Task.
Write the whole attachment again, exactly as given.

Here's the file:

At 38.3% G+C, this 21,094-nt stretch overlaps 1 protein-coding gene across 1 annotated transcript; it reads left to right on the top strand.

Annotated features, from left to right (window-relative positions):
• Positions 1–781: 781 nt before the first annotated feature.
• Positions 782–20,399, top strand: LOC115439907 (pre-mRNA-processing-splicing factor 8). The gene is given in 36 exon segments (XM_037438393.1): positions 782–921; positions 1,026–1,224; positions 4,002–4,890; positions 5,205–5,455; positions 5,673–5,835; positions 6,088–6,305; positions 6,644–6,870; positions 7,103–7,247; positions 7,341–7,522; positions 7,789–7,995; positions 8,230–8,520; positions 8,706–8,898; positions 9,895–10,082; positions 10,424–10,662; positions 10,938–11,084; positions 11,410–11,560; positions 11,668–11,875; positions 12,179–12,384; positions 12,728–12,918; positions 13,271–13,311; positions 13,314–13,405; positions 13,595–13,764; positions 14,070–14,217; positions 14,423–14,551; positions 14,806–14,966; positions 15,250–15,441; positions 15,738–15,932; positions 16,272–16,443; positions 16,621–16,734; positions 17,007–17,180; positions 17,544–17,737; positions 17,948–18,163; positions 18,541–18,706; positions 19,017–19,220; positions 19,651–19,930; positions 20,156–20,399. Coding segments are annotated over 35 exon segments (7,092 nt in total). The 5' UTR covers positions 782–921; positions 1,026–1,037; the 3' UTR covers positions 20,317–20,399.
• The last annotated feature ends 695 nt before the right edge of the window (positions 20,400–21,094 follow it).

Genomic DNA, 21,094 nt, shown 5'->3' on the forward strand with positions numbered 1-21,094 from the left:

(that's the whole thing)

At 38.3% G+C, this 21,094-nt stretch overlaps 1 protein-coding gene across 1 annotated transcript; it reads left to right on the top strand.

Annotated features, from left to right (window-relative positions):
• Positions 1–781: 781 nt before the first annotated feature.
• Positions 782–20,399, top strand: LOC115439907 (pre-mRNA-processing-splicing factor 8). The gene is given in 36 exon segments (XM_037438393.1): positions 782–921; positions 1,026–1,224; positions 4,002–4,890; positions 5,205–5,455; positions 5,673–5,835; positions 6,088–6,305; positions 6,644–6,870; positions 7,103–7,247; positions 7,341–7,522; positions 7,789–7,995; positions 8,230–8,520; positions 8,706–8,898; positions 9,895–10,082; positions 10,424–10,662; positions 10,938–11,084; positions 11,410–11,560; positions 11,668–11,875; positions 12,179–12,384; positions 12,728–12,918; positions 13,271–13,311; positions 13,314–13,405; positions 13,595–13,764; positions 14,070–14,217; positions 14,423–14,551; positions 14,806–14,966; positions 15,250–15,441; positions 15,738–15,932; positions 16,272–16,443; positions 16,621–16,734; positions 17,007–17,180; positions 17,544–17,737; positions 17,948–18,163; positions 18,541–18,706; positions 19,017–19,220; positions 19,651–19,930; positions 20,156–20,399. Coding segments are annotated over 35 exon segments (7,092 nt in total). The 5' UTR covers positions 782–921; positions 1,026–1,037; the 3' UTR covers positions 20,317–20,399.
• The last annotated feature ends 695 nt before the right edge of the window (positions 20,400–21,094 follow it).

Genomic DNA, 21,094 nt, shown 5'->3' on the forward strand with positions numbered 1-21,094 from the left: